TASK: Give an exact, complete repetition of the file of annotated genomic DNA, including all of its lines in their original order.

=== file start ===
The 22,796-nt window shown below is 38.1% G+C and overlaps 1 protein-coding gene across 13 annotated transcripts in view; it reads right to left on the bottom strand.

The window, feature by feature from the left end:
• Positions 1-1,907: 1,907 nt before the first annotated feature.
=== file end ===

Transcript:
The 22,796-nt window shown below is 38.1% G+C and overlaps 1 protein-coding gene across 13 annotated transcripts in view; it reads right to left on the bottom strand.

The window, feature by feature from the left end:
• Positions 1-1,907: 1,907 nt before the first annotated feature.